Phrenology:  1.The science of the special functions of the several parts of the brain, or of the supposed connection between the various faculties of the mind and particular organs in the brain.  2. In popular usage, the physiological hypothesis of Gall, that the mental faculties, and traits of character, are shown on the surface of the head or skull; craniology. Gall marked out on his model of the head the places of twenty-six organs, as round inclosures with vacant interspaces. Spurzheim and Combe divided the whole scalp into oblong and conterminous patches. 

Theory of localized brain functions proposed at the turn of the 19th century.   Reasoned that the shape of brains and the effects of localized brain damage suggested that brain functions were located in local centers. The individual differences corresponded to differences in talents and traits.  Therefore, head shape reflected underlying enlargements or reductions of various centers. 
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Chapter 8 
The Symbolic Species 
Vivica Meador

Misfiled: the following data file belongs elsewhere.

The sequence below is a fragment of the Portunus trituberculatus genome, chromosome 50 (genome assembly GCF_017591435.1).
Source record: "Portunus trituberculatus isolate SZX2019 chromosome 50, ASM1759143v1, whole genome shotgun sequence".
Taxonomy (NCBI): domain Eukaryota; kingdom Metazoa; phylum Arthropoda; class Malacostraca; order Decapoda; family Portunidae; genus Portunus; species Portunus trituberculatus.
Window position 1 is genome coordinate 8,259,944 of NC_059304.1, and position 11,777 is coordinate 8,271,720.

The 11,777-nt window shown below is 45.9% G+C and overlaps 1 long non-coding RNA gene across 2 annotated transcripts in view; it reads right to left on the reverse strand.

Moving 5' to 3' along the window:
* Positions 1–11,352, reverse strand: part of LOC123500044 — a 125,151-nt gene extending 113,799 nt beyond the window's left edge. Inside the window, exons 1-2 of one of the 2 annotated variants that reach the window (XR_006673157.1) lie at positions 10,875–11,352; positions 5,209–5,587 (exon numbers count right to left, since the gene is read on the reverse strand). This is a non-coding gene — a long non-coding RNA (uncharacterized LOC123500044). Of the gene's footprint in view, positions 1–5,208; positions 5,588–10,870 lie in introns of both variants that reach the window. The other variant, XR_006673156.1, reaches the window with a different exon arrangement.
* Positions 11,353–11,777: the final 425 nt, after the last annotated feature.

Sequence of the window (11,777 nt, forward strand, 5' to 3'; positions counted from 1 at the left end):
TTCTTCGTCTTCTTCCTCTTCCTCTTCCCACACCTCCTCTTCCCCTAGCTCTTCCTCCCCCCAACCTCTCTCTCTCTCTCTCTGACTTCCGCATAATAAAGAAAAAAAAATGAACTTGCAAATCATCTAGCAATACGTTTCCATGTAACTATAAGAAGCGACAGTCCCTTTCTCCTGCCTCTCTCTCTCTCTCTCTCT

Deacon, stumbles upon another language phenomenon study opportunity, while walking near the aquarium with his wife.  This is where Deacon heard Hoover, a talking seal.  In this chapter, Deacon investigates how Hoover makes such a human sound.  He learns that a fisherman found Hoover as an orphaned, sickly young pup.  The fisherman nursed Hoover back to health.  Hoover was then adopted by the Boston Aquarium.  He was sick several times, including one probable case of encephalitis.  When Hoover approached puberty he began to talk.  He vocalized words and phrases probably learned from the fisherman.  He did not use increased speech at times such as mating season, but used more seal vocalizations then. His speech was different from seal vocalizations, not a modification.  Deacon raises the question of how this came about. Did Hoover learn to speak?  He didn't produce speech in the same manner as humans.  Hoover reportedly died of natural causes and the question of his speech remains unanswered.